When You’re an Orange in a Sea of Blueberries — How to Thrive as an ADHD/Autistic Writer
I once stopped writing for years because I felt that everything I wrote needed to be the next big thing. A blinking cursor was enough to send me into an anxiety attack. Writing became impossible because I wanted to write at the level my peers did. Keep in mind, I didn’t know I was autistic when I was in college.
All of my classmates wrote so much more than me. They wrote faster. They talked about their manuscripts and outside-of-class work when I really only had the energy to focus on in-class work. Mind you, I was a double major in English and anthropology. I had a lot of classwork.
Much of the writing advice neurotypical writers give is great if you’re neurotypical, but terrible for us. And I’m not saying they can’t help us, but it is important to take how your brain works into account.
I’ve gotten to a point I’m working on fiction again alongside my essay/article writing. Because I’ve learned to honor my neurodiversity, my writing grew stronger.
And you want to know a secret? Many of the things neurotypical articles tell us to work on are things we do automatically.
Forget your weaknesses. Focus on your strengths.
Don’t try to improve a single damn thing unless it is broken. I say this for a single reason: many neurotypical advice columns will translate into beating yourself up because you can’t hit that standard.
Since many of us, by nature, are bad at self-evaluation, a tool I highly recommend is the Clifton Strengths quiz. I’m not sponsored. It just comes to mind. It really helps you see where to focus your energy to balance out your weak points.
If your weakness is that you can’t write every day, focus on when you can write. Grammar and punctuation is a tough point? Keep it in mind, but stop beating yourself over the head over it.
Focus on making your words good. What is going to make you shine is the craft you put into your words. We have a gigantic advantage in writing because we are already excited and driven to write things that interest us! You are pre-programmed to write what your audience wants. Because they read you for you. The biggest mistake you can make is dimming that light.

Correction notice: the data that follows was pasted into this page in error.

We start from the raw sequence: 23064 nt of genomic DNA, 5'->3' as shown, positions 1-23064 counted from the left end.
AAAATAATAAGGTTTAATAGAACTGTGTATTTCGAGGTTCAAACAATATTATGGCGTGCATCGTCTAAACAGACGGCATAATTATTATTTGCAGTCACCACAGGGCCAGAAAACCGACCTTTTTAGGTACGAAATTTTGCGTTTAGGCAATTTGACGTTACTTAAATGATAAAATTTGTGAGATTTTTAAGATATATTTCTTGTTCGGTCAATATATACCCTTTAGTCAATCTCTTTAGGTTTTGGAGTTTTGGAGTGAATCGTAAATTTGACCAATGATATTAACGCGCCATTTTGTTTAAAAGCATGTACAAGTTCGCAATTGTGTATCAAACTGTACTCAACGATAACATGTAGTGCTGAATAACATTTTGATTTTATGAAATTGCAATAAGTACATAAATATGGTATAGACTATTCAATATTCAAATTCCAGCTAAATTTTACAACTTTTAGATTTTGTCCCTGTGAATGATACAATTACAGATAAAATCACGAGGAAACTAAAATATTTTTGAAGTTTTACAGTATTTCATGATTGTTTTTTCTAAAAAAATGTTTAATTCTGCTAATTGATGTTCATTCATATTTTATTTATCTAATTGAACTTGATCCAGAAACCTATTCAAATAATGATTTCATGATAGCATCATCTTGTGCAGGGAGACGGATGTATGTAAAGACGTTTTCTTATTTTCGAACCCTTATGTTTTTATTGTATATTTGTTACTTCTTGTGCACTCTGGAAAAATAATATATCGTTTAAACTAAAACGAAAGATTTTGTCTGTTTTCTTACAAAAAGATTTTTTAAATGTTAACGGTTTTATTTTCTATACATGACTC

Of course, make sure your work is readable and accessible with decent formatting. I’m not saying go bananas here. You still have to be a decent writer and keep practicing. Instead, write so well that no one notices your flaws.
When I say “forget your weaknesses,” I don’t mean avoid them. Keep them in mind, but your strengths will balance them. If you’re hyperfocusing so much on improving your weaknesses, you’re not focusing on being your best. And eventually, that will wear on your mental health and energy. You’re focusing so much on what’s wrong with you that it will sap your joy of writing.
Oh, and on the “write every day” thing…
A piece of writing advice that would work for someone who is neurotypical but not for us is, “Write when you don’t want to.” Yes, discipline and accountability are important, but when you are autistic or ADHD, forcing yourself can be physically painful and exhausting. It’s counterintuitive because eventually there will come a day when you just can’t. If you’re like me, when that day comes, you may shatter under the pressure and give up.
Instead, learn how to identify why you don’t feel like writing. Learn the difference between negotiable and non-negotiable feelings.
As an example: There’s a difference between not feeling like writing because you’re tired and not writing because you’re exhausted. Tired is negotiable. Maybe write a little less than usual, or bring your laptop in bed (don’t make this a habit!), or set a timer for thirty minutes to get writing done. Exhausted is non-negotiable. If it feels painful to imagine getting up and writing, don’t. If it feels like you’re scraping the bottom of the coffeepot for spare energy, refill the pot.
For me personally, the way I identify this difference is if my inner voice sounds whiny, I’m tired. If it feels like I’m searching in thick mud for thoughts, I’m exhausted. My tired inner-voice is usually pretty funny while my exhausted voice is the equivalent of the scene in Neverending Story when Artax drowns in the Swamp of Sadness.
If you can build a bridge to Do The Thing™, do the thing. We need to want to write or our executive dysfunction will take over.
The trick to writing when neurodivergent is to find where your heart is happy.
Monitor trends. Notice what is popular for you. Loosely base your content on that. 99% of the time, the articles that fall flat will be the ones you second-guessed too much.
The trick to writing when neurodivergent is to find where your heart is happy. You already have a mind that can passionately focus on clearly defined areas (even ADHD), and there’s no need to second-guess that.
What makes our writing interesting is that we can make anything interesting. We get excited when writing, and if you don’t second guess that excitement, you’ll be amazing, darling. When we write, we’re excited to tell our readers about what we’re thinking, and believe me, they will be excited as long as you are. A moment of silence for the neurotypicals who need to do this manually.